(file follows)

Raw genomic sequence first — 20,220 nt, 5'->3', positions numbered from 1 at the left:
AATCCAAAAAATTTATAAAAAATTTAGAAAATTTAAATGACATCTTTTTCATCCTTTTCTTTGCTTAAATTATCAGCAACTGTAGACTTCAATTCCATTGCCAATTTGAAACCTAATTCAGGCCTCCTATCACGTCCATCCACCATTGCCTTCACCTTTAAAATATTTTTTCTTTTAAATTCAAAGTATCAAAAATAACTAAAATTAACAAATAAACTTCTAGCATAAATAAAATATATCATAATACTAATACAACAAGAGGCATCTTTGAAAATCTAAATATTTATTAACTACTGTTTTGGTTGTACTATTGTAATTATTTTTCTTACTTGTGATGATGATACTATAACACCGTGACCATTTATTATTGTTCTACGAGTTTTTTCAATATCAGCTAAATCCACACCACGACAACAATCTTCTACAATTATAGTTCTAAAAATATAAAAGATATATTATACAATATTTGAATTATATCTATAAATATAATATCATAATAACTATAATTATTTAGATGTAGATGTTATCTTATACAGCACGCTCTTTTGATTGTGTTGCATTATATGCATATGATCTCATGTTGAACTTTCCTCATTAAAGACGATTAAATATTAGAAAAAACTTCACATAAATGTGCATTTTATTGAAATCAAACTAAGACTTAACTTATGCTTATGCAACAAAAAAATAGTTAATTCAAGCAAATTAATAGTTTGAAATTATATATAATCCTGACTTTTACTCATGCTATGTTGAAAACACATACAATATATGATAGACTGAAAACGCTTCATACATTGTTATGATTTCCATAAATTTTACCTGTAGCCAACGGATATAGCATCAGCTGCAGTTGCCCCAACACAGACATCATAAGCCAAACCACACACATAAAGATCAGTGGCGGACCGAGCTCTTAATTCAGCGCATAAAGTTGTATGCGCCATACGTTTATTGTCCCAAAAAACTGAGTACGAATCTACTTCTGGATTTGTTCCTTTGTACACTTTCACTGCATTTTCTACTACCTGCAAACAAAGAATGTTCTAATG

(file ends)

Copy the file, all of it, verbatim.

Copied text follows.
Raw genomic sequence first — 20,220 nt, 5'->3', positions numbered from 1 at the left:
AATCCAAAAAATTTATAAAAAATTTAGAAAATTTAAATGACATCTTTTTCATCCTTTTCTTTGCTTAAATTATCAGCAACTGTAGACTTCAATTCCATTGCCAATTTGAAACCTAATTCAGGCCTCCTATCACGTCCATCCACCATTGCCTTCACCTTTAAAATATTTTTTCTTTTAAATTCAAAGTATCAAAAATAACTAAAATTAACAAATAAACTTCTAGCATAAATAAAATATATCATAATACTAATACAACAAGAGGCATCTTTGAAAATCTAAATATTTATTAACTACTGTTTTGGTTGTACTATTGTAATTATTTTTCTTACTTGTGATGATGATACTATAACACCGTGACCATTTATTATTGTTCTACGAGTTTTTTCAATATCAGCTAAATCCACACCACGACAACAATCTTCTACAATTATAGTTCTAAAAATATAAAAGATATATTATACAATATTTGAATTATATCTATAAATATAATATCATAATAACTATAATTATTTAGATGTAGATGTTATCTTATACAGCACGCTCTTTTGATTGTGTTGCATTATATGCATATGATCTCATGTTGAACTTTCCTCATTAAAGACGATTAAATATTAGAAAAAACTTCACATAAATGTGCATTTTATTGAAATCAAACTAAGACTTAACTTATGCTTATGCAACAAAAAAATAGTTAATTCAAGCAAATTAATAGTTTGAAATTATATATAATCCTGACTTTTACTCATGCTATGTTGAAAACACATACAATATATGATAGACTGAAAACGCTTCATACATTGTTATGATTTCCATAAATTTTACCTGTAGCCAACGGATATAGCATCAGCTGCAGTTGCCCCAACACAGACATCATAAGCCAAACCACACACATAAAGATCAGTGGCGGACCGAGCTCTTAATTCAGCGCATAAAGTTGTATGCGCCATACGTTTATTGTCCCAAAAAACTGAGTACGAATCTACTTCTGGATTTGTTCCTTTGTACACTTTCACTGCATTTTCTACTACCTGCAAACAAAGAATGTTCTAATG